“The medical device industry has already delivered $1.1 billion in savings to private health insurers – here’s four ways that another $1 billion can be saved,” Mr Burgess said.
According to APRA figures, MTAA’s Agreement with the Government has already saved insurers $314 million and is on track to exceed the $1.1 billion in expected savings.
APRA data shows that over the last three years, the average benefit paid per device has decreased by 15%, while health insurer profits have increased by 15%.
“MTAA welcomes Health Minister Greg Hunt’s commitment to work with industry to improve the viability of our private healthcare system through existing and new reforms,” said Ian Burgess, MTAA CEO today.
“This report outlines a range of collaborative sector-wide measures that can be taken to ensure the ongoing sustainability of our private healthcare system.”
Insurers have collected 50% more profit from each of their members over the past five years, far outpacing the 21% growth in benefits paid out. Operational costs have also grown more quickly than benefit payouts, growing at 28%.
Direct constraint of premium growth by high performing health insurance funds, while still allowing continued profit growth, could save $210 million in premium increases for consumers.
Private health funds have not extracted sufficient economies of scale in the wake of significant revenue growth and many funds are well above the industry average of 9% in operational expenditure, this includes an estimated marketing spend of $400 million. Efficiencies in this area could save $210 million.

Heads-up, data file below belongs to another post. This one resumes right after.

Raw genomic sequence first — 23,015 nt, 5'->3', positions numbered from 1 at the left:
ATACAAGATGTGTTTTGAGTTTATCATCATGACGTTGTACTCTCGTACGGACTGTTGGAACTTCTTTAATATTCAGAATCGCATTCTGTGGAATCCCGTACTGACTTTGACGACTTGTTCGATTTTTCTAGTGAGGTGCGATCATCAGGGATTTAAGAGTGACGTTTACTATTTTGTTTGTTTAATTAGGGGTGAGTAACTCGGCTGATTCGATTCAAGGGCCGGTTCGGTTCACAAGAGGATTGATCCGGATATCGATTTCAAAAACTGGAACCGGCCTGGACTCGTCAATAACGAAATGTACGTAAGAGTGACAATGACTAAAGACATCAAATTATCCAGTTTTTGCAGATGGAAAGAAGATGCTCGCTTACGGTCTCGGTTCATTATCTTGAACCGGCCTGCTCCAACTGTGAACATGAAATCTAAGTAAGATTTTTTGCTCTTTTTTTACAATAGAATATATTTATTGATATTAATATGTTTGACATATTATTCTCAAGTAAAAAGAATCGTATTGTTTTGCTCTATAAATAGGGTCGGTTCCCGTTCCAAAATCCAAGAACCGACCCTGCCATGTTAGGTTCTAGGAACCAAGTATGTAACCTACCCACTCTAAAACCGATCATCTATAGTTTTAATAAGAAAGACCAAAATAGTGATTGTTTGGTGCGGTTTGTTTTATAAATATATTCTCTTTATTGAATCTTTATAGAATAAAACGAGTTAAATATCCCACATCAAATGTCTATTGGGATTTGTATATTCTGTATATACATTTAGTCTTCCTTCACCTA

The need to address operating efficiency was recently acknowledged by Craig Drummond, CEO of Medibank Private.
“For both short and longer-term sustainability of the private healthcare system, optimising models of care will be critical,” said Mr Burgess.
Specific measures such as reducing readmissions, promoting care in the community and reducing overtreatment of patients could deliver $290 million worth of savings towards reducing premiums.
Another $250 million worth of savings could be found through reshaping the allied health offering to exclude therapies for which there is no clinical evidence base.
“In the longer-term, medical technology will be crucial to improving healthcare outcomes and system efficiency,” Mr Burgess said.
“Increased uptake and better funding pathways for emerging technologies such as telehealth, at-home patient monitoring apps and remote diagnosis will help drive better patient outcomes and lower costs.
“’This report proposes a sensible path to reform, with a range of short and longer-term savings and structural solutions.
“On one hand, insurers are patting themselves on the back for skyrocketing share prices, on the other they’re desperately looking to others for solutions, as recently called out by APRA, and even proposing to abolish Medicare.
“We have one of the best healthcare systems in the world, and it is up to all stakeholders to work together to continue to make it better,” Mr Burgess concluded.